When defining direct wireless connections, the network devices 402-404 or, if desired, the network manager 440 may compare the strength or quality of a wireless signal, transmitted by one of the nodes A-D and measured by another one of the nodes A-D, to a threshold value to decide this signal is sufficient to support a direct wireless connection. In at least some embodiments, each of the network devices 402-404 autonomously determine with which of the other network devices 402-404 the network device may establish a direct connection to thereby consider the corresponding device its neighbor. To this end, each of the network devices 402-404 may execute the same routine for collecting and analyzing signal measurements. Referring to FIG. 13, for example, the network device 408 may determine that the signal emitted by a transceiver of the gateway device 402 cannot provide a sufficiently strong direct wireless connection between these devices or, in other words, between the nodes A and D. On the other hand, the network device 404 at the node B may measure the same signal from the node A to obtain a better (e.g., greater strength or higher quality) measurement due to the closer proximity of the device 404 to the device 402, fewer obstacles between the devices 402 and 404, or other factors. The network device 404 may accordingly determine that there is a potential direct wireless connection between the nodes A and B. Preferably but not necessarily, the network device 402 makes a similar determination and also decides that there is a potential direct wireless connection between the nodes A and B.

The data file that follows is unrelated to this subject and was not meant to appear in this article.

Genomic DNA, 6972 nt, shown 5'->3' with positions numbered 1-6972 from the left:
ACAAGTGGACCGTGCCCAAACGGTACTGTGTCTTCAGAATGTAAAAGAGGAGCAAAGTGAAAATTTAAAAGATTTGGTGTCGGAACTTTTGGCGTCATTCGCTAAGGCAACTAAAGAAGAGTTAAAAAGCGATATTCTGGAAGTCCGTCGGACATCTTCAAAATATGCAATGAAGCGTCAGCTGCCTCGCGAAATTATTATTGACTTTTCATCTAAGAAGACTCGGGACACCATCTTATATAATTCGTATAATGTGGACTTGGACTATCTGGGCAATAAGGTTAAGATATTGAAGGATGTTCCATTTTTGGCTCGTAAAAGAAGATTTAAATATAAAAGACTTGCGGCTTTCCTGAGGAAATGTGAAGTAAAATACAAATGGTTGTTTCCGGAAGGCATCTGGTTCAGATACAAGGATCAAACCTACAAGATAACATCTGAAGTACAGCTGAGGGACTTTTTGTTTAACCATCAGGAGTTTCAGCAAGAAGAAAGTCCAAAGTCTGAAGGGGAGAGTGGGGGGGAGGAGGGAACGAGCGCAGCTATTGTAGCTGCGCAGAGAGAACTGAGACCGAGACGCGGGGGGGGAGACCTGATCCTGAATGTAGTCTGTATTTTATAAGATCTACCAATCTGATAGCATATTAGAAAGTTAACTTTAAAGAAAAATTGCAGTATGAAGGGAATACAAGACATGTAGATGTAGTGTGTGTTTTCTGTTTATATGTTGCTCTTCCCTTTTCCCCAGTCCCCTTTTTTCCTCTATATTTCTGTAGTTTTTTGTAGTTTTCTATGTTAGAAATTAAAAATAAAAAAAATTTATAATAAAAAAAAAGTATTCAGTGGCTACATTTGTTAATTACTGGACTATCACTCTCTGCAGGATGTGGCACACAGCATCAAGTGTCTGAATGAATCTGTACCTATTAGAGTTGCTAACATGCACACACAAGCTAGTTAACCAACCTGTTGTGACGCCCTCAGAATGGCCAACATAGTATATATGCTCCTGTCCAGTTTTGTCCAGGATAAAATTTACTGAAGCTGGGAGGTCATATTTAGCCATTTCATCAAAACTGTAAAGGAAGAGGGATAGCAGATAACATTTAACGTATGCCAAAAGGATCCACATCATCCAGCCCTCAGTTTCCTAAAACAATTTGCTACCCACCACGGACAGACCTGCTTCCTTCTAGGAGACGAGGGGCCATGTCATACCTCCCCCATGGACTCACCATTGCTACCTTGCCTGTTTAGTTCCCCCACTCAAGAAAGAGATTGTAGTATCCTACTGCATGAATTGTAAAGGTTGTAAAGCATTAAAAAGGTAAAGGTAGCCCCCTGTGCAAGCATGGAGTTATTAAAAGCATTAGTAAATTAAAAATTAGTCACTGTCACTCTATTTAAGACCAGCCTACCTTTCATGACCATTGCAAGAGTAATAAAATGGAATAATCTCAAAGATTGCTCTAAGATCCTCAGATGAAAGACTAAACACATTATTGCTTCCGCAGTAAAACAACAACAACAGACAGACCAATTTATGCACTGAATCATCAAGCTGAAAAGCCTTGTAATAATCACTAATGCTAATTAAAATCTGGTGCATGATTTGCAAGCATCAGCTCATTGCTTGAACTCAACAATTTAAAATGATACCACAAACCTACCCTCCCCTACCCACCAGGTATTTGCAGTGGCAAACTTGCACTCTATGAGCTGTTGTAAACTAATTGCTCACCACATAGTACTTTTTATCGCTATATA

Next, each of the network devices 402-408 may report the collected measurements and the potential direct connections to the network manager 440. Alternatively, the network 400 may form iteratively so that node A initially forms a complete and operational single-node network, the nodes B and C then join the network 400 to form a complete and operational three-node network, and the node D finally joins the network 400 as a neighbor of the nodes B and C to form a complete and operational four-node network. In some cases, and particularly in large networks having numerous network devices, a certain node could establish direct connections with many potential neighbors. According to some embodiments, the network manager 400 may direct the network devices to disable some of these superfluous direct connections based on the relative quality of these direct connections, for example.

In the formed network 400 illustrated in FIG. 13, each of the nodes B and C may have a direct wireless connection to the node A (supporting the directed connections 410 and 412, respectively). In other words, each of the field devices 404 and 406 may be one hop away from the gateway device 402. Moreover, the nodes B and C may also share a direct wireless connection to support a directed B-to-C connection 414 and a directed C-to-B connection 416. Meanwhile, the node D may be connected to the node A only through the node B, node C, or both. The node D may thus be two (D to B to A) or three (D to B to C to A) hops away from the node A.